However, since March it has been difficult to get any detailed
information from the Williams administration on how it intends to
implement these two initiatives or on their implications for existing
neighborhoods and District residents. On May 18, City Administrator
Robert Bobb and Deputy Mayor Stanley Jackson offered a detailed analysis
of the two initiatives at a two and a half hour breakfast seminar for
investors and developers sponsored by the DC Marketing Center. Since
that date, staffers to Bobb and Jackson have given an endless series of
excuses for why they could not make a copy of the PowerPoint
presentation given at that breakfast available to DCWatch for
[Re: “Bread and Circuses,” themail, May 25] As I have indicated
before, the Comprehensive Plan revision activity does not have policies
to retain and enhance middle class neighborhoods. Readers would do a
great service by addressing this issue to all pending and potential
candidates for Mayor and ask for their views. The revised Comprehensive
Plan will be before the Council in the spring of 2006 — election year!
In the last issue of themail [May 25], a reader criticized my use of
the phrase “a lot” when I stated that many new Metro employees
transfer from bus driving to Metrorail. I cannot furnish specific
numbers since I’m asking bus drivers for information, and their
replies are based on what they as individuals have seen. Suffice it to
say that enough drivers are transferring to leave Metro with a shortage
Why don’t I ask Metro for the facts? Because for years Metro
suppressed the fact that there were problems. To give just one example,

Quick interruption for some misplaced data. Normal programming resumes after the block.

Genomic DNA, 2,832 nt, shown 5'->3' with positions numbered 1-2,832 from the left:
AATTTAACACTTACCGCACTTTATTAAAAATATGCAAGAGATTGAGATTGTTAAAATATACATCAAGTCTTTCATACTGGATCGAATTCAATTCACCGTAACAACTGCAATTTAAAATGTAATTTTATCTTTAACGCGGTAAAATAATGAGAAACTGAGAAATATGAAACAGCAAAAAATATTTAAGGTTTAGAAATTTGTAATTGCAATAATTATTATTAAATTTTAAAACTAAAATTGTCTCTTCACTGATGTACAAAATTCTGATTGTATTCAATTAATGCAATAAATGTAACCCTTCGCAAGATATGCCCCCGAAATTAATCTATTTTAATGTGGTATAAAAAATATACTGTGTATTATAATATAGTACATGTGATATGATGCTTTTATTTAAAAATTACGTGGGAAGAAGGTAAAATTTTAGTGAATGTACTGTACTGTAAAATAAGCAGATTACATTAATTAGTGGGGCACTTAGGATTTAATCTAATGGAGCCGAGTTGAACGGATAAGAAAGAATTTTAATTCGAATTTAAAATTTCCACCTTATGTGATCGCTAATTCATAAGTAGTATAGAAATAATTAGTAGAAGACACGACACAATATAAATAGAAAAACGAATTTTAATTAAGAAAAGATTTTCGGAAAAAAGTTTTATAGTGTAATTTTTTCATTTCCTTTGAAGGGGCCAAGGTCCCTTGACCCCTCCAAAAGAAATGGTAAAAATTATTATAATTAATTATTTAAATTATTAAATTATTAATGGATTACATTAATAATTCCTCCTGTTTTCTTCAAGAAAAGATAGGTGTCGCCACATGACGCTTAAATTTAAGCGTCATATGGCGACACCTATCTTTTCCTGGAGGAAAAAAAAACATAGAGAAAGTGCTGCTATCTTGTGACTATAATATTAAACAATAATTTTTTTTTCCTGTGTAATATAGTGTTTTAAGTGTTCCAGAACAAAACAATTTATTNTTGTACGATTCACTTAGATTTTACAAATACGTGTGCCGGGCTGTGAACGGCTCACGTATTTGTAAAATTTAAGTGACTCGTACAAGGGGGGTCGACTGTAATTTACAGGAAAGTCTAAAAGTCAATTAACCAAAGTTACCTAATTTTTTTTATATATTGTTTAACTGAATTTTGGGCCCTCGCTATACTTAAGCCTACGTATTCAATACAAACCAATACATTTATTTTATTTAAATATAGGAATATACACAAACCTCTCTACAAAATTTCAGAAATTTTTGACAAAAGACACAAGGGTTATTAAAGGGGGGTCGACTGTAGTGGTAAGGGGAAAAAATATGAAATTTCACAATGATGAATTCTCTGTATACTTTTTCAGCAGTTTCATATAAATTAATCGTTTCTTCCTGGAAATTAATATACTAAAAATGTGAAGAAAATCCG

it took a demonstration at Metro headquarters by bus drivers to reveal
to the world that their drivers have been stabbed, beaten, and raped by
their passengers. Why should I believe anything Metro might tell me?
I certainly have my differences with Jim Graham, but I sympathize
with his being fed up with the tired old snipings about Stickley
furniture and a Mapplethorpe print, criticisms that were answered many
years ago. My esteemed fellow activist Wayne Turner and his late
partner, Steve Michael, have always relished ripping “Diamond Jim”
on this sort of thing. It’s nothing but a distraction, but it stems
from the tendency of ACT UP folks to attack people for making a living
dealing with AIDS. Such foolish overzealousness would leave us only with
those who can afford to donate their time and skills. We are lucky that
Graham and so many others decided to address HIV/AIDS for a living. It
is petty to begrudge him a few parting gifts from a grateful
Whitman-Walker board. And that was seven years ago.
If one is going to criticize Graham now, one ought to focus on his
six-plus years as Ward One’s councilmember. Even there, though, this
gay rights activist has to give credit where it is due: Graham is a
strong ally on a range of issues from health to human rights. On the
other side of the ledger, in the May 4 issue of themail I criticized
what I characterized as his reckless grandstanding on the same-sex
marriage issue. He and I both strongly support equal marriage rights --
our crucial disagreement is over strategy. It is noteworthy that he